It then goes on to say in another note: "Note 2 to the financial statements sets out the Company’s non-compliance with requirements of its trust deed that relate to its related party exposure limit, concentration of debtors and its minimum capital. The note also sets out the actions being taken by the Company to address those matters with the Company’s supervisor. As part of our responsibilities as the Company’s auditor under the Financial Markets Conduct Act 2013, we have formally notified that non-compliance to Trustees Executors Limited in their role as supervisor of the Company."
In a new product disclosure statement that's just been issued, the directors of FEI say FEI works closely with First Eastern Securities Limited, which provides corporate advisory services in relation to financial facilities provided by FEI to its borrowers.
"Joint activities between FEI and First Eastern Securities Limited include selling down loans for the benefit of FEI (for example, to limit development loan exposure) or seeking funds from third parties to on-lend to borrowers or to securitise part of FEI's loan portfolio in order to raise funds for further lending activities.
"FEI is related to First Eastern Securities Limited by virtue of the fact that the directors of First Eastern Securities Limited are also directors of FEI as well as having beneficial interests in First Eastern Securities Limited through their family trusts.
"As part of lending to the SME market, FEI will also contemplate underwriting debt securities offered by issuers operating in the SME market.
"To this end, FEI works closely with First Eastern Securities Limited. First Eastern Securities Limited has expertise in arranging public issues of debt securities on behalf of SME companies. First Eastern Securities Limited derives fees for such services for which liability for payment of such fees is borne by borrowers. The fees due to First Eastern Securities Limited are funded by drawdowns under the facilities provided to the borrowers."
FEI's profit and loss account, cash flow statement and balance sheet were all unchanged after the reissue of the accounts.
The company lost $1.444 million for the year to March, compared with a profit of $1.213 million for the previous year. Included in the latest year was a receivables impairment expense of $2.348 million.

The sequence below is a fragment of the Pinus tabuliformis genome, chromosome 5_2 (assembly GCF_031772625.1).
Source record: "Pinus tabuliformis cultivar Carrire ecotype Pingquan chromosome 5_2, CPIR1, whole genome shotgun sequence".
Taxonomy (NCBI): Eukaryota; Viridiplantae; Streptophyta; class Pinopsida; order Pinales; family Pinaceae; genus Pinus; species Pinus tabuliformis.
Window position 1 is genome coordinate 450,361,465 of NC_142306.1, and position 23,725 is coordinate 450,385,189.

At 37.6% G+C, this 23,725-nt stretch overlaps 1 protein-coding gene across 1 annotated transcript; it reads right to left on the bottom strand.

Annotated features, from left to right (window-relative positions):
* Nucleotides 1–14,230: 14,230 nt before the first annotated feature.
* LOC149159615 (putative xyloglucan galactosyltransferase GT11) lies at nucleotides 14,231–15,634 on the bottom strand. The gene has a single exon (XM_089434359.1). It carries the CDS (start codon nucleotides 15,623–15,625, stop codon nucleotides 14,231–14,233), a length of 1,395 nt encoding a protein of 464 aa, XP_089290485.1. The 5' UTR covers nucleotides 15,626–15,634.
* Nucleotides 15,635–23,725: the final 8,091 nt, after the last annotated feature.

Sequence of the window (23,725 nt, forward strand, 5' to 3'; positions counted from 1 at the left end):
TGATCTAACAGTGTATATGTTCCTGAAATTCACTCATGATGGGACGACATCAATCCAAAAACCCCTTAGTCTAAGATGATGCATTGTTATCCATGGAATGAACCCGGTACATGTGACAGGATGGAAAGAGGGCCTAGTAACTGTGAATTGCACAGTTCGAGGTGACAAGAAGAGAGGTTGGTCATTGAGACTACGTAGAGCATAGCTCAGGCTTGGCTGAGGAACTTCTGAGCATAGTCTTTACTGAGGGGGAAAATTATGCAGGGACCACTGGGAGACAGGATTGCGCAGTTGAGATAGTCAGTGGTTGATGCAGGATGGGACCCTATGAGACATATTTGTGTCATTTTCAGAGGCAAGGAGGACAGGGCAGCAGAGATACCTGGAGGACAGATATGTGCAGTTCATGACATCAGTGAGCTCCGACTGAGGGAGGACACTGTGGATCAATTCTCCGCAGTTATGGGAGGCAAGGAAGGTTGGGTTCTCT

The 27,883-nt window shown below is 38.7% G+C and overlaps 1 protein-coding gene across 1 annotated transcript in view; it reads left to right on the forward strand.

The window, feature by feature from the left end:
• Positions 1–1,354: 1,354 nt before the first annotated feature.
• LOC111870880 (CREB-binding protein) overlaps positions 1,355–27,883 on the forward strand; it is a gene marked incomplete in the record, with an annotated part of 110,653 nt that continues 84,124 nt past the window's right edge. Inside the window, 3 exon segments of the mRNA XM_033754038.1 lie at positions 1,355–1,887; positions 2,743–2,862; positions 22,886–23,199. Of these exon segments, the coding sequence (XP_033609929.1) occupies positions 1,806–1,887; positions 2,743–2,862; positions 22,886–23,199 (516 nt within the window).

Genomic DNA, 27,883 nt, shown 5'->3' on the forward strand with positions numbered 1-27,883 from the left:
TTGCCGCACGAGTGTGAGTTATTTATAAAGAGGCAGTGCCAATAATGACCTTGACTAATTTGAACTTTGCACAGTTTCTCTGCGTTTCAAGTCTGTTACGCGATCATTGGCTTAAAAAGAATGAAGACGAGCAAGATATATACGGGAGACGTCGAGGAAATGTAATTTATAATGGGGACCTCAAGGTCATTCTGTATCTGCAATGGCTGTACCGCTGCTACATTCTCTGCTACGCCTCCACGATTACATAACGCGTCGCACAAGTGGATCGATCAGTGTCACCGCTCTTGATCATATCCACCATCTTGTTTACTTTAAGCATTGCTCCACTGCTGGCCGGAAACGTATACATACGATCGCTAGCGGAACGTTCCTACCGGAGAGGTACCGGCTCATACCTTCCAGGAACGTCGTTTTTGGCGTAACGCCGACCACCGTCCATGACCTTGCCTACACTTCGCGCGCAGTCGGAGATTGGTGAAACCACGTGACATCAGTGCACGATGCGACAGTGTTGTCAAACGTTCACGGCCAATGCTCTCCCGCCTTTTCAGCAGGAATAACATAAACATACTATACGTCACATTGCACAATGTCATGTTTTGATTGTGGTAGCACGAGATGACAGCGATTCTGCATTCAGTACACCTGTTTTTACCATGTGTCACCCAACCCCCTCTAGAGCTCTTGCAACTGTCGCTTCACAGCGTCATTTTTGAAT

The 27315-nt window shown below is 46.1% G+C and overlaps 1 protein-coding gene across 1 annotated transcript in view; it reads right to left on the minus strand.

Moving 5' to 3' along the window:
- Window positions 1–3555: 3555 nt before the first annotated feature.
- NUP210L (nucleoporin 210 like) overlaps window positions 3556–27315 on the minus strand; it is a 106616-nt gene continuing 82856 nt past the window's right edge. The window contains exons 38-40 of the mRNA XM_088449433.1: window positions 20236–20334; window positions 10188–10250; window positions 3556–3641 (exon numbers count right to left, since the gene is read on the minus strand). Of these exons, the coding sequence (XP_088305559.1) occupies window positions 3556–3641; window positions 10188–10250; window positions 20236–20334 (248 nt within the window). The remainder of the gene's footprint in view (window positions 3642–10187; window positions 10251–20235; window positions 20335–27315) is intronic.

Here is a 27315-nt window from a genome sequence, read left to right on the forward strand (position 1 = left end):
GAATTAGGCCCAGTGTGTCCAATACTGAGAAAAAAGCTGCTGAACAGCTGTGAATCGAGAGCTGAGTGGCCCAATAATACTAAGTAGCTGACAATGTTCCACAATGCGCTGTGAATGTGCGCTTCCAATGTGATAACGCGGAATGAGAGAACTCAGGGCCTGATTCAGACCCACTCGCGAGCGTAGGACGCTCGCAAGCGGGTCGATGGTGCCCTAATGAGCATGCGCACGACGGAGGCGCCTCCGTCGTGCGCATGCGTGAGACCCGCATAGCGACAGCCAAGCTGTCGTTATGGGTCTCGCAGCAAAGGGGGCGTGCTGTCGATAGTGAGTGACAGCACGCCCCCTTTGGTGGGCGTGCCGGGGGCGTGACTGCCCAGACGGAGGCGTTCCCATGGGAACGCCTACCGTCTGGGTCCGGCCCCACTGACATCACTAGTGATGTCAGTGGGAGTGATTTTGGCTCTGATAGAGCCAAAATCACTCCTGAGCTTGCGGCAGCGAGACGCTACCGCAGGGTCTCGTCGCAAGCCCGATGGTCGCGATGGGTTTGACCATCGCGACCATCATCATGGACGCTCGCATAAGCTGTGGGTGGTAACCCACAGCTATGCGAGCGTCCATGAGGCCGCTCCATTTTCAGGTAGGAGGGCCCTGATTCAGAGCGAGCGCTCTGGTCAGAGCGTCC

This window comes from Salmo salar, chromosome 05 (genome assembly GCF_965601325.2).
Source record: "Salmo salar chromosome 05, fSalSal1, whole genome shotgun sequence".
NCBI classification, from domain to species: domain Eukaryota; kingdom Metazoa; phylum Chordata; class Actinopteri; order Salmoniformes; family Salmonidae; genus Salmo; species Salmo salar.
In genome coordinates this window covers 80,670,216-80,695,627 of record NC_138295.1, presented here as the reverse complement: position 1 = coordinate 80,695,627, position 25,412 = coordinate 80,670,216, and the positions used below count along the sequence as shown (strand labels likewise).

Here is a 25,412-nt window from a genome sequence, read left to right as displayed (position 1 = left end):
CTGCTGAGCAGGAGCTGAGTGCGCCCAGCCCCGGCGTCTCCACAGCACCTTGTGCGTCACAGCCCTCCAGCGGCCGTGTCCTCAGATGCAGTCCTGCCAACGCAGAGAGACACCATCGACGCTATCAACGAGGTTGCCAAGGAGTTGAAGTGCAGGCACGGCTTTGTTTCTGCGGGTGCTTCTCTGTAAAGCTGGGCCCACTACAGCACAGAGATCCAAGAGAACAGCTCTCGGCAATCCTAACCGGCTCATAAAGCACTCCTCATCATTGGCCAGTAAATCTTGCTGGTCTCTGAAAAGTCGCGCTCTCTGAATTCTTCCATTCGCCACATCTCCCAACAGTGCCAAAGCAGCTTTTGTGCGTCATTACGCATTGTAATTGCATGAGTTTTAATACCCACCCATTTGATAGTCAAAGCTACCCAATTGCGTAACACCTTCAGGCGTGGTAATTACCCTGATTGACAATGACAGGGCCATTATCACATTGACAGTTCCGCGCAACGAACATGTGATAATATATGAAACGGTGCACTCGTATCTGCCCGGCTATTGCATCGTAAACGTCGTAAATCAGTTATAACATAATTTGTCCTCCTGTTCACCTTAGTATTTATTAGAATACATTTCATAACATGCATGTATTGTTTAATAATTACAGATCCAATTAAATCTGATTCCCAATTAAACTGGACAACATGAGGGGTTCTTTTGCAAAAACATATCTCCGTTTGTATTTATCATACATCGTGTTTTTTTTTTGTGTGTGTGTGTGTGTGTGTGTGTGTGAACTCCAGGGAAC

In the product disclosure statement the directors say that in the course of preparing FEI's financial statements for the year ended 31st March 2018 for the annual audit, FEI had to make various adjustments to revalue downwards its finance lease portfolio.
"In addition to FEI's collective provisioning policy, FEI has made loan provisions for individual impaired loans and allocated a more conservative level of specific provisioning for such loans. The adjustments and specific loan provisioning lowered the capital ratio and increased the exposure to Related Parties causing FEI to be retrospectively in breach of its capital ratio in April 2018 and related party exposure limit in March and April 2018.
"On 25 May 2018 FEI notified the Supervisor of the compliance breach and implemented a remediation plan. The remediation measures brought the capital ratio above 9% by a $400,000 increase in capital and reduced FEI's related party exposure to under the limit by a $100,000 repayment. The remediation measure took effect 31st May 2018."
The disclosure statement shows that the lending book includes 48% loaned to SMEs and 28% for property.
FEI has 13 loans greater than $1 million as at 31st March 2018 and these account for 50% of FEI's total loans.
In terms of the $55.453 million of term deposits (up from $44.209 million a year ago), the annual accounts say that 45% of these are held in Auckland, while 26% are held by non-NZ residents. It doesn't give the number of individual depositors.
*This article was first published in our email for paying subscribers early on Thursday morning. See here for more details and how to subscribe.